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Jon Jones doesn't think Daniel Cormier would fight him at Madison Square Garden

Esther Lin, MMA Fighting

Now that the UFC has a date set for its first event in New York in 21 years, the Empire State’s native son Jon Jones is being speculated a prime attraction for the Nov. 12 event at Madison Square Garden.

Yet there are a few things that need to get resolved.

For starters, Jones has a fight against Ovince St. Preux for the interim light heavyweight title lined up on April 23 at UFC 197. He was originally slated to face current champion Daniel Cormier, but with Cormier hurt he needs to clear the hurdle of OSP.

And then there’s the question of Cormier himself, who at one point said he would not face Jones in New York.  As for Rochester’s own Jones, he said fighting at MSG in November would be fine by him.

"Yeah, I would be honored to main event against Daniel Cormier at Madison Square Garden," he said during a UFC 197 media call on Friday. "The question is, you know will Daniel Cormier accept that fight. Daniel Cormier has had a lot of mental struggles when it comes to me and uh…" (laughs) "…that’s just one more thing that he doesn’t need. I’m sure he doesn’t want to fight me in my backyard, because he needs all the mental breaks he can get.

"So, who knows. I doubt he’d fight me at Madison Square Garden. But like I said, I’ll fight him wherever. The Oklahoma State wrestling room, his living room, whatever."

The 28-year old Jones was stripped of his title after a 2015 hit-and-run incident in Albuquerque, and he has since been in trouble for other moving violations.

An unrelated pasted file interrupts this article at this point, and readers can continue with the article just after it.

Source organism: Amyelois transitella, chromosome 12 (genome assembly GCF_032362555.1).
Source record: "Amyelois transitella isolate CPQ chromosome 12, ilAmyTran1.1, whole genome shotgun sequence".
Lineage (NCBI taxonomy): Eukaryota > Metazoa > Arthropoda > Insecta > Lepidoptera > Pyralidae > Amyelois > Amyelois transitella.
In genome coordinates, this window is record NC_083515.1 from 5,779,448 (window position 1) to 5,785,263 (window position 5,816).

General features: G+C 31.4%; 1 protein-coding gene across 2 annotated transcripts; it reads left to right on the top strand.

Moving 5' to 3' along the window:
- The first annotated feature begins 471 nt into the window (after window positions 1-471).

Yet in his rivalry with Cormier -- whom he defeated at UFC 182 via unanimous decision -- has only gotten more contentious in his absence. A rematch at this point has become a necessity, given the circumstances. And Cormier himself has said that he needs to defeat Jones legitimately to validate his career.

When asked what was left for him to do in his career, if there was anything approaching Cormier’s words, Jones pointed to life on the other side of the cage. 

"Only thing I need to do is just right things outside the Octagon," he said. "I could never fight again and be put in the hall of fame. I’m not saying that to sound arrogant, but we all know it’s true. I have to do the right things outside the Octagon. That’s it. Nobody hearing my name in the news ever again, that’s a huge victory for me, and I’m going to try my hardest to make sure that happens.

"Outside of that, when it comes to actually fighting, I don’t really feel like I have much to prove to anybody. I’ve done some pretty amazing things in this sport, and fighting is a journey. You have your ups and downs, you have your wins and losses, and fortunately I’ve never lost. But wins and losses at this point in my life doesn’t really define who I am. I think I’m a champion the rest of my life. What goes into defining who I am is how I get my life under control outside of fighting."

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